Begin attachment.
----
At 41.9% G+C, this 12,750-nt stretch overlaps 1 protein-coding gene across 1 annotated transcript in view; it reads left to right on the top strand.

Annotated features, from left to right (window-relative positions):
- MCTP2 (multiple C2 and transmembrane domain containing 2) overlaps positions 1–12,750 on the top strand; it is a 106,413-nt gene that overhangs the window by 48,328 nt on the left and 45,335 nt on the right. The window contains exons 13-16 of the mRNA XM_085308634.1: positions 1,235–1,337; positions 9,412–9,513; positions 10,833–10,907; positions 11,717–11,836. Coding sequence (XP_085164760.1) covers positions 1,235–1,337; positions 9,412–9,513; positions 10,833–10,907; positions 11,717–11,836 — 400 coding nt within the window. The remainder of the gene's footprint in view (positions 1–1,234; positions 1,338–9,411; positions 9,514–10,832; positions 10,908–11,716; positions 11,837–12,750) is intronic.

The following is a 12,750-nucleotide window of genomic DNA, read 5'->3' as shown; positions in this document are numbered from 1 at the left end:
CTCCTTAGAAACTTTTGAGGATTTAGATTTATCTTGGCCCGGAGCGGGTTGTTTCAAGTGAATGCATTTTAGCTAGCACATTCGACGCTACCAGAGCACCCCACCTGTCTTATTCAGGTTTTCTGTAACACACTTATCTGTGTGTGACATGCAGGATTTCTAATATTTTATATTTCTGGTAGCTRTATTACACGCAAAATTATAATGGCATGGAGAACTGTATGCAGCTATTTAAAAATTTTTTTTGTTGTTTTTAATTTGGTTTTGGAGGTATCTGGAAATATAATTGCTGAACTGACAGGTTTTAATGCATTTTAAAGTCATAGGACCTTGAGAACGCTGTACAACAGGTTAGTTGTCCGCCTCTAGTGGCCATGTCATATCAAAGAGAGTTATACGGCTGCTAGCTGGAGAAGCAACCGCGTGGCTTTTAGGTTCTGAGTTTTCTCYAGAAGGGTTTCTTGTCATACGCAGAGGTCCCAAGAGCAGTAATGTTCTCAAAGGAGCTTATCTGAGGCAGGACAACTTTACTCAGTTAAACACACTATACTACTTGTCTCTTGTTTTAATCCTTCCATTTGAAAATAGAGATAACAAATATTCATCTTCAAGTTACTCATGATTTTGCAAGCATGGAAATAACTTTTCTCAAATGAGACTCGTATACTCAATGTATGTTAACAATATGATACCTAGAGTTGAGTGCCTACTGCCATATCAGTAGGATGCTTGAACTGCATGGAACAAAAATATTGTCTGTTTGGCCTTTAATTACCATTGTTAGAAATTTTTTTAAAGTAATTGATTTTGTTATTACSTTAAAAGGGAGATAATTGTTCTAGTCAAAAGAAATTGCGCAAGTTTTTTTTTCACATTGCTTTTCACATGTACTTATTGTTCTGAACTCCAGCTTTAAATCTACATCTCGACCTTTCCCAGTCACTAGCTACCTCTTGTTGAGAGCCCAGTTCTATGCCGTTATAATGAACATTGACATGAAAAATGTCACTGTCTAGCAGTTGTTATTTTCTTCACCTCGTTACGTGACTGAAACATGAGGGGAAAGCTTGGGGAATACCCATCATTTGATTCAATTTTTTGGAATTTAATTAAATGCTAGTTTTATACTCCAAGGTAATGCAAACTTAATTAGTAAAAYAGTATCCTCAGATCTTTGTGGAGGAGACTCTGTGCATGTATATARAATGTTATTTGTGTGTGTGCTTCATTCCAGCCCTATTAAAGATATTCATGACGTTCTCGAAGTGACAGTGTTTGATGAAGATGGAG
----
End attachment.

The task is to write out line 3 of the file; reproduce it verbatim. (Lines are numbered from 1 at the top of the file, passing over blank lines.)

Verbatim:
- MCTP2 (multiple C2 and transmembrane domain containing 2) overlaps positions 1–12,750 on the top strand; it is a 106,413-nt gene that overhangs the window by 48,328 nt on the left and 45,335 nt on the right. The window contains exons 13-16 of the mRNA XM_085308634.1: positions 1,235–1,337; positions 9,412–9,513; positions 10,833–10,907; positions 11,717–11,836. Coding sequence (XP_085164760.1) covers positions 1,235–1,337; positions 9,412–9,513; positions 10,833–10,907; positions 11,717–11,836 — 400 coding nt within the window. The remainder of the gene's footprint in view (positions 1–1,234; positions 1,338–9,411; positions 9,514–10,832; positions 10,908–11,716; positions 11,837–12,750) is intronic.